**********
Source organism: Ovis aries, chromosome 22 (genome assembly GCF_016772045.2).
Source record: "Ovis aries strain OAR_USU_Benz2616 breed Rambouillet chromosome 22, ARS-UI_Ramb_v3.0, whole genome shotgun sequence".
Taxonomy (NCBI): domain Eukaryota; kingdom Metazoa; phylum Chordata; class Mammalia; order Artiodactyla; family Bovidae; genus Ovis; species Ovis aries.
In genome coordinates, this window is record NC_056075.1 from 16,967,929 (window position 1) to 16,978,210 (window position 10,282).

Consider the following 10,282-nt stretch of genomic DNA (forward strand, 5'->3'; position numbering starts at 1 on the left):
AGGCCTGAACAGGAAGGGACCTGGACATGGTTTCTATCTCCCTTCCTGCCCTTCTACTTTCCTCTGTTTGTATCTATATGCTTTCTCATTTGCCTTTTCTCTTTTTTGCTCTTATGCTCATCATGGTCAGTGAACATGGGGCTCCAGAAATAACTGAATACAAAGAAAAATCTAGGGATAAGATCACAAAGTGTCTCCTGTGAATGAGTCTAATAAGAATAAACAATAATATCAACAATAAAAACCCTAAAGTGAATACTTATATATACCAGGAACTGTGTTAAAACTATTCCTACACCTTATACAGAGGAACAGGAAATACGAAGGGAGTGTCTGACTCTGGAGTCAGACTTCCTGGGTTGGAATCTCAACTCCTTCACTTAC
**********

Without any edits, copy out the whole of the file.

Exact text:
Source organism: Ovis aries, chromosome 22 (genome assembly GCF_016772045.2).
Source record: "Ovis aries strain OAR_USU_Benz2616 breed Rambouillet chromosome 22, ARS-UI_Ramb_v3.0, whole genome shotgun sequence".
Taxonomy (NCBI): domain Eukaryota; kingdom Metazoa; phylum Chordata; class Mammalia; order Artiodactyla; family Bovidae; genus Ovis; species Ovis aries.
In genome coordinates, this window is record NC_056075.1 from 16,967,929 (window position 1) to 16,978,210 (window position 10,282).

Consider the following 10,282-nt stretch of genomic DNA (forward strand, 5'->3'; position numbering starts at 1 on the left):
AGGCCTGAACAGGAAGGGACCTGGACATGGTTTCTATCTCCCTTCCTGCCCTTCTACTTTCCTCTGTTTGTATCTATATGCTTTCTCATTTGCCTTTTCTCTTTTTTGCTCTTATGCTCATCATGGTCAGTGAACATGGGGCTCCAGAAATAACTGAATACAAAGAAAAATCTAGGGATAAGATCACAAAGTGTCTCCTGTGAATGAGTCTAATAAGAATAAACAATAATATCAACAATAAAAACCCTAAAGTGAATACTTATATATACCAGGAACTGTGTTAAAACTATTCCTACACCTTATACAGAGGAACAGGAAATACGAAGGGAGTGTCTGACTCTGGAGTCAGACTTCCTGGGTTGGAATCTCAACTCCTTCACTTAC